Dialogues on Race
 is an album a decade in the making, the original evening-length suite having been commissioned by the Jerome Foundation and New York’s Jazz Gallery for a powerful 2009 premiere. August gradually refined the dozen pieces of Dialogues on Race for the subsequent recording sessions and assembled an ideal cast of voices: singers Frank LacyShelley Washington and Forest Van Dyke, along with narrator Wayne Smith. The main poetic inspiration for Dialogues on Race was Marilyn Nelson’s “Your Only Child,” in which she compares the suffering of Mamie Till to Mary, Mother of Christ. August’s melody for that poem winds through the entire suite, including three different versions of that song: one sung by Lacy in a jazz style, another voiced by Washington in a reverential context and a third in a rendition with August on solo arco bass.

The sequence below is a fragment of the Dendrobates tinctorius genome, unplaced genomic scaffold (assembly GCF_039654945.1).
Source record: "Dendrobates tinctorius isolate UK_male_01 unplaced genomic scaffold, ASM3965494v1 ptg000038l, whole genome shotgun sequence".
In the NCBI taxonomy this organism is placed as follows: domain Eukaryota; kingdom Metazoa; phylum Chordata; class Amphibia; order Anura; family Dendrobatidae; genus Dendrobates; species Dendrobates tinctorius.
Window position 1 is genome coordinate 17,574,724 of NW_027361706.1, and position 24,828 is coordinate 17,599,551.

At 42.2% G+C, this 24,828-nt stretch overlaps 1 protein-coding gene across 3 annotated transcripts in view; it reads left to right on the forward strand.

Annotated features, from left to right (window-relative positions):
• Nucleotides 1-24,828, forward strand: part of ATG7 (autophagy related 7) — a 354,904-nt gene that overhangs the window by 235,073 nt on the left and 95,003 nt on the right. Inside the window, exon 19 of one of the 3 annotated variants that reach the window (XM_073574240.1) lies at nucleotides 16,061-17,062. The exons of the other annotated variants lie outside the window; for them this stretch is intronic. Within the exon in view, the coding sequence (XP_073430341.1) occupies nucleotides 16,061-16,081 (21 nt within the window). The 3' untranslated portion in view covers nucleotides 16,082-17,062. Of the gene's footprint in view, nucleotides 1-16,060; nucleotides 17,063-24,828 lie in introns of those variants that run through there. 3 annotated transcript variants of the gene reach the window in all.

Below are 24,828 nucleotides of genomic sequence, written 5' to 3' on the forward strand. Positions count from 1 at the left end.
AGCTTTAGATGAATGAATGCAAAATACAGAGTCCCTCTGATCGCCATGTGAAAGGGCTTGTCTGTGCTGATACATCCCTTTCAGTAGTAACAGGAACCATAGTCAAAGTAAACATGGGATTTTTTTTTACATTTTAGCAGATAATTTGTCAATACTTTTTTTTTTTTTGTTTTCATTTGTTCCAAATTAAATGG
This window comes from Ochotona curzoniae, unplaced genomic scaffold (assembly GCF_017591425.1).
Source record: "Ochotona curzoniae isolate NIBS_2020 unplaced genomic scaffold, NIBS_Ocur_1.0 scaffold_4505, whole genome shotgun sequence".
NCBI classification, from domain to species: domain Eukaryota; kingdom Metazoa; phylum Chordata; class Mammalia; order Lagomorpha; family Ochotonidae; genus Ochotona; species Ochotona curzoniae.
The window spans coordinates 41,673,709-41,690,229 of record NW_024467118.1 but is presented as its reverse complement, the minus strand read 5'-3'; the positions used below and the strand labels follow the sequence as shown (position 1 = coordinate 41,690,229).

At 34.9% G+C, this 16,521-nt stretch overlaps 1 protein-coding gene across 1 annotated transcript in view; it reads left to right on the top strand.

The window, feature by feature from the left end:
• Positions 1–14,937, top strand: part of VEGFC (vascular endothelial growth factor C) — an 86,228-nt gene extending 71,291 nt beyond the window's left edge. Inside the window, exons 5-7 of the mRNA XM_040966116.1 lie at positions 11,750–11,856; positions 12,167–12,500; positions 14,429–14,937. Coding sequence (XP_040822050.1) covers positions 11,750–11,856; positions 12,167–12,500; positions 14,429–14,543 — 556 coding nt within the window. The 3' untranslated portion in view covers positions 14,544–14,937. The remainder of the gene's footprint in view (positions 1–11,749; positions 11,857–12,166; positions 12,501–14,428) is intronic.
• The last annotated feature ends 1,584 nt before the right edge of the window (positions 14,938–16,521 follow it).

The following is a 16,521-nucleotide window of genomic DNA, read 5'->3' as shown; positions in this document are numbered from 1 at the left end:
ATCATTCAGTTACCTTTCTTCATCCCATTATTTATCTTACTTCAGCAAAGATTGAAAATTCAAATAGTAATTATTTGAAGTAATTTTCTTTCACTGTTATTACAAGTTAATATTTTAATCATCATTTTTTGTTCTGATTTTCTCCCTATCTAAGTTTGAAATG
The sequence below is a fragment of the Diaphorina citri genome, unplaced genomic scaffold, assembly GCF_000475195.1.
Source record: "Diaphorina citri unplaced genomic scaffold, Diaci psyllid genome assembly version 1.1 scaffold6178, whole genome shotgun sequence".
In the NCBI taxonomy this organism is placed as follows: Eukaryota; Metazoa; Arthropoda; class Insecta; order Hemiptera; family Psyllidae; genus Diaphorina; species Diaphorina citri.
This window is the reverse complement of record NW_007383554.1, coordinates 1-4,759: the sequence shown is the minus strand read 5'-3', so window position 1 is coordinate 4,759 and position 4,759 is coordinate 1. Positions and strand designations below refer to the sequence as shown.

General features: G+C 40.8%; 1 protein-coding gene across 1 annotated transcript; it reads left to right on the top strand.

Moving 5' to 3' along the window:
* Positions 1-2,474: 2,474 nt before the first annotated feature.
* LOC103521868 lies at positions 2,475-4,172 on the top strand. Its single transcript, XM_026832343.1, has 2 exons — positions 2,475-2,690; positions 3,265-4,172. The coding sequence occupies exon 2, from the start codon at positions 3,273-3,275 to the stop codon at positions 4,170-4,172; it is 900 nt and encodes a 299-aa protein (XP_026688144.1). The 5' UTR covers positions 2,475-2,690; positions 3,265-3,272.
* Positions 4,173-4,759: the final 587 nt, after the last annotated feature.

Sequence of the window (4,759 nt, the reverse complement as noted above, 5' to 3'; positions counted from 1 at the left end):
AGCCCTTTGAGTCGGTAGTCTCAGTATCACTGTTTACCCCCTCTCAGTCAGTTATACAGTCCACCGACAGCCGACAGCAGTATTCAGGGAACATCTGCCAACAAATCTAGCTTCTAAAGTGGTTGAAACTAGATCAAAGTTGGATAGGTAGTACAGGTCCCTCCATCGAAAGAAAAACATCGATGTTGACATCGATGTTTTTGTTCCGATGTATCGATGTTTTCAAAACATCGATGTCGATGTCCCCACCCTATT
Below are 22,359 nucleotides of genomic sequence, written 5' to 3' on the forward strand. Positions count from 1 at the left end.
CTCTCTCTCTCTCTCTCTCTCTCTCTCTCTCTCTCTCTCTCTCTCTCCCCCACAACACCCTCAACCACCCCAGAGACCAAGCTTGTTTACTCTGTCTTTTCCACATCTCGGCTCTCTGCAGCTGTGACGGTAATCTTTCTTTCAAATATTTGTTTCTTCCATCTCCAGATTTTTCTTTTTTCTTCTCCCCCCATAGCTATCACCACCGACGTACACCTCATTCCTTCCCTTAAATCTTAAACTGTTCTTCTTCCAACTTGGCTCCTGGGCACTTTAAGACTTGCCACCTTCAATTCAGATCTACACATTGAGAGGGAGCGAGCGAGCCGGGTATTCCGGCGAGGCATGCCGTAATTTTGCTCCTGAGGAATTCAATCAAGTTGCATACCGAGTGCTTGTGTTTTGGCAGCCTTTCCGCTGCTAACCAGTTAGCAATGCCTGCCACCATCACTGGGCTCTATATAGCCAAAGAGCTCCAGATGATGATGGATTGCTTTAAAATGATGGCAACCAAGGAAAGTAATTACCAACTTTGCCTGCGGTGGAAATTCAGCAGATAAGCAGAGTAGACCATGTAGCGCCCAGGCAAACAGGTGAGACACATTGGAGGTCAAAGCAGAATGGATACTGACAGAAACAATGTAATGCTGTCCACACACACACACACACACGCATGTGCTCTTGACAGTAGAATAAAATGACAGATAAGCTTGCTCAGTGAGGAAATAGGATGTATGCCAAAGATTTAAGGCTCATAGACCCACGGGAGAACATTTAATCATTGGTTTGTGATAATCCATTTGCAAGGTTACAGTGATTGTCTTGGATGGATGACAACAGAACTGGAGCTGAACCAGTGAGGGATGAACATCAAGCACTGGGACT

Throughout the album, there are thrilling solos not only by Allen and August (pizzicato as well as arco), but also by John Bailey (trumpet), John Ellis(soprano saxophone), Ken Thomson (bass clarinet) and Luis Perdomo (piano), among others, with the Latin percussion of Mauricio Herrera and hard-grooving drums of Donald Edwards adding to the rich tapestry of August’s arrangements. You can see beautifully filmed live performances on YouTube of opening instrumental “Sherbet” here and the vocal “Your Only Child,” with Shelley Washington, here.